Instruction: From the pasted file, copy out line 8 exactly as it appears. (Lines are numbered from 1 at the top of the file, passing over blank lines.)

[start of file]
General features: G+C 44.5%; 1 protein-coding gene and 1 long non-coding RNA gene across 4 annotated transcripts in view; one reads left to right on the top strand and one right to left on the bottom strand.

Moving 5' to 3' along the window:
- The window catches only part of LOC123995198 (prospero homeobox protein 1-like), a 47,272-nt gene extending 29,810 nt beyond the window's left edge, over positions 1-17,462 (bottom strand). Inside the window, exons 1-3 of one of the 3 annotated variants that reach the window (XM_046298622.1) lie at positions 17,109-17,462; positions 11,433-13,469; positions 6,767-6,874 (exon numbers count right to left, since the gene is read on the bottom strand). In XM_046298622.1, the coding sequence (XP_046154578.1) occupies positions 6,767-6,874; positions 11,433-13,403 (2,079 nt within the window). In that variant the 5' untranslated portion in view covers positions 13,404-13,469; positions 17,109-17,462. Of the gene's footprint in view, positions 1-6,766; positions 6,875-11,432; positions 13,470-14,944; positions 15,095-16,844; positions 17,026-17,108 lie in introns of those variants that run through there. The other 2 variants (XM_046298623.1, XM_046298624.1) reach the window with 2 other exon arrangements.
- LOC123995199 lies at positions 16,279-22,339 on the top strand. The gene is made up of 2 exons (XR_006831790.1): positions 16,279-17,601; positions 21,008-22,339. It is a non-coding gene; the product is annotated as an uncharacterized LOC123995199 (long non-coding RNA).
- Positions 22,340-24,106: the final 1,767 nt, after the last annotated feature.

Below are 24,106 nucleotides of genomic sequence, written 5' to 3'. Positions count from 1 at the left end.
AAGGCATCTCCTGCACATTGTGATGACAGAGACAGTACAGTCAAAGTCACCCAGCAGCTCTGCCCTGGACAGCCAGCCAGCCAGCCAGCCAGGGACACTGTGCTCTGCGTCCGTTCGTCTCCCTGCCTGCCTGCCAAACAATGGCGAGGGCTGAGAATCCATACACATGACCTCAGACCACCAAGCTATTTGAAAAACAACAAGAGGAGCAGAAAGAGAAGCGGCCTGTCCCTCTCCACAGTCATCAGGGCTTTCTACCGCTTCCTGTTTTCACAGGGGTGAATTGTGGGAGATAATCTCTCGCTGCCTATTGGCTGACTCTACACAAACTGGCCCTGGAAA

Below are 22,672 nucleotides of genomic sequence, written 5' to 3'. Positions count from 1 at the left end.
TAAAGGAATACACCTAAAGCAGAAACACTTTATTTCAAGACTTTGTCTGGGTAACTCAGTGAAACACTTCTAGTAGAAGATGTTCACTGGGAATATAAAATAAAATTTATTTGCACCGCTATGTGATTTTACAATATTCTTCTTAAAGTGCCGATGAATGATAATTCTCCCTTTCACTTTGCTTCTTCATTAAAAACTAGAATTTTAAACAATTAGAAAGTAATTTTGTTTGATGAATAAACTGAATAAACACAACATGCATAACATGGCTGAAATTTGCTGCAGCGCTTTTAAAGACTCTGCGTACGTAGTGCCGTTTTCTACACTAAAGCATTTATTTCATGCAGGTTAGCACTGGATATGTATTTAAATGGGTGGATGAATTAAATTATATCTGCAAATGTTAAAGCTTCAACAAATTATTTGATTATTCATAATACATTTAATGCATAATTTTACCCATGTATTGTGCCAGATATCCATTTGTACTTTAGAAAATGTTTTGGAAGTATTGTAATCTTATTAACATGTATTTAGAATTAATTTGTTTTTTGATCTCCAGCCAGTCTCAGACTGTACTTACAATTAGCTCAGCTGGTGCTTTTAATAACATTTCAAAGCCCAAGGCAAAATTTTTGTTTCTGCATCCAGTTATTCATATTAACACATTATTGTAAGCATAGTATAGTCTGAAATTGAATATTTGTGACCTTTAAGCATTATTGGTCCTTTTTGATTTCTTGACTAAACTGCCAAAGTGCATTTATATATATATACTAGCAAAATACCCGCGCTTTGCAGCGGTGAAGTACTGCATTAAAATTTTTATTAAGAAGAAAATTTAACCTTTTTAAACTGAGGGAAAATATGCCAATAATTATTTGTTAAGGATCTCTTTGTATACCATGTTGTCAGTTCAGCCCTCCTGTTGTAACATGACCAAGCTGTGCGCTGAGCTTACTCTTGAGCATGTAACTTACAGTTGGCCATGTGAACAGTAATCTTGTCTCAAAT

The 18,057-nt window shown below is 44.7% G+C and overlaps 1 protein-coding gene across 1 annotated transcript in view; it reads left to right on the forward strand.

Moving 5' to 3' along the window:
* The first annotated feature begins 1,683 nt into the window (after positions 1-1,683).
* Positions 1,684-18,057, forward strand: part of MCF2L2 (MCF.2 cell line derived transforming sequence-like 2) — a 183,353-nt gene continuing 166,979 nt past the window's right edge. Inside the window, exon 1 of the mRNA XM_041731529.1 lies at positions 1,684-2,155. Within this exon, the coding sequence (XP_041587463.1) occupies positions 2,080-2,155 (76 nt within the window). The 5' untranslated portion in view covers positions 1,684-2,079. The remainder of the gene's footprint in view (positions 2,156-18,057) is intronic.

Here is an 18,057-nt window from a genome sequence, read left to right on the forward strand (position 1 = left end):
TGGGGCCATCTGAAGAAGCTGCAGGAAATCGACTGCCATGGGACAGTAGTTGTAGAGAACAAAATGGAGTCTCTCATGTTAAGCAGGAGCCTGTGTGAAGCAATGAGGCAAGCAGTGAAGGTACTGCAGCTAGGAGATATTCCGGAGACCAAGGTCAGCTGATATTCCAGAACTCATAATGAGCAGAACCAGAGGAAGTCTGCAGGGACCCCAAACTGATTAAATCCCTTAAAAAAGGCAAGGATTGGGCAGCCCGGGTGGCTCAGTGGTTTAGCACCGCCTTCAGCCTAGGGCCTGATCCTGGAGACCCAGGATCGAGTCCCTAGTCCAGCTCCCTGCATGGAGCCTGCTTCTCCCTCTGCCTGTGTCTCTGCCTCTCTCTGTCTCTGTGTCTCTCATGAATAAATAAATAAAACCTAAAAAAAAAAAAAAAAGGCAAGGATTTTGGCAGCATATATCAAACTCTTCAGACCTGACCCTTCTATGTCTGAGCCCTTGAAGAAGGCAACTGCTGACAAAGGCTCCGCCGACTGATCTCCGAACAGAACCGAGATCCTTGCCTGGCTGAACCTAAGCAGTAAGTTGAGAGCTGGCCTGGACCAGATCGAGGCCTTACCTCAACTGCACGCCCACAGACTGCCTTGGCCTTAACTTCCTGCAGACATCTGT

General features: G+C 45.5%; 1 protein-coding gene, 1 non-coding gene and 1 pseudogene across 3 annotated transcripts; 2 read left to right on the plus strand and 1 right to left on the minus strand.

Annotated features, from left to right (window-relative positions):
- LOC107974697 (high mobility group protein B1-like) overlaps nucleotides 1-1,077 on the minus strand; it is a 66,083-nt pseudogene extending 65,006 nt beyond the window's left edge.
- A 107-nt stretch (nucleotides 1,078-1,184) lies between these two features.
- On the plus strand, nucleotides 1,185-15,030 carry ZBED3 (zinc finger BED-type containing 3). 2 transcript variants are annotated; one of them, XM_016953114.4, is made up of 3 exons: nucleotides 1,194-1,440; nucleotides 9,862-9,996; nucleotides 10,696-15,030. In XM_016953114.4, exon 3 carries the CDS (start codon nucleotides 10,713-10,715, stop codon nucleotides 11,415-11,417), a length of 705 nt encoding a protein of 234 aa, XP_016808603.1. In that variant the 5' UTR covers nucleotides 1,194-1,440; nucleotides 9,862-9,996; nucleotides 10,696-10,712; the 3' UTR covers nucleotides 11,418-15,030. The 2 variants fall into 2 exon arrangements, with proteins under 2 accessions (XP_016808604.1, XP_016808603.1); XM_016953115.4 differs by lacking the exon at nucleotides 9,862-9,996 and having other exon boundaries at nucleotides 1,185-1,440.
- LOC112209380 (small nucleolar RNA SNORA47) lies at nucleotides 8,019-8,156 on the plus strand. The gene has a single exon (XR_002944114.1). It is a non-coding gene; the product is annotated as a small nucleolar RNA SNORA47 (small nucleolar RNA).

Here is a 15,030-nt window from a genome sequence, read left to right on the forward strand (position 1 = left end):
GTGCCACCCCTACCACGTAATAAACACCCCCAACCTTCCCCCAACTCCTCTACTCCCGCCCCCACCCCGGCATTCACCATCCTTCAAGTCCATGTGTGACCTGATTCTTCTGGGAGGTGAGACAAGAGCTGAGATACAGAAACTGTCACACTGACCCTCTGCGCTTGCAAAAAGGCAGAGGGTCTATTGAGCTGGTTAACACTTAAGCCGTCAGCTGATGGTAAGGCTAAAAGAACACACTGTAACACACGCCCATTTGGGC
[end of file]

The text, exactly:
Below are 22,672 nucleotides of genomic sequence, written 5' to 3'. Positions count from 1 at the left end.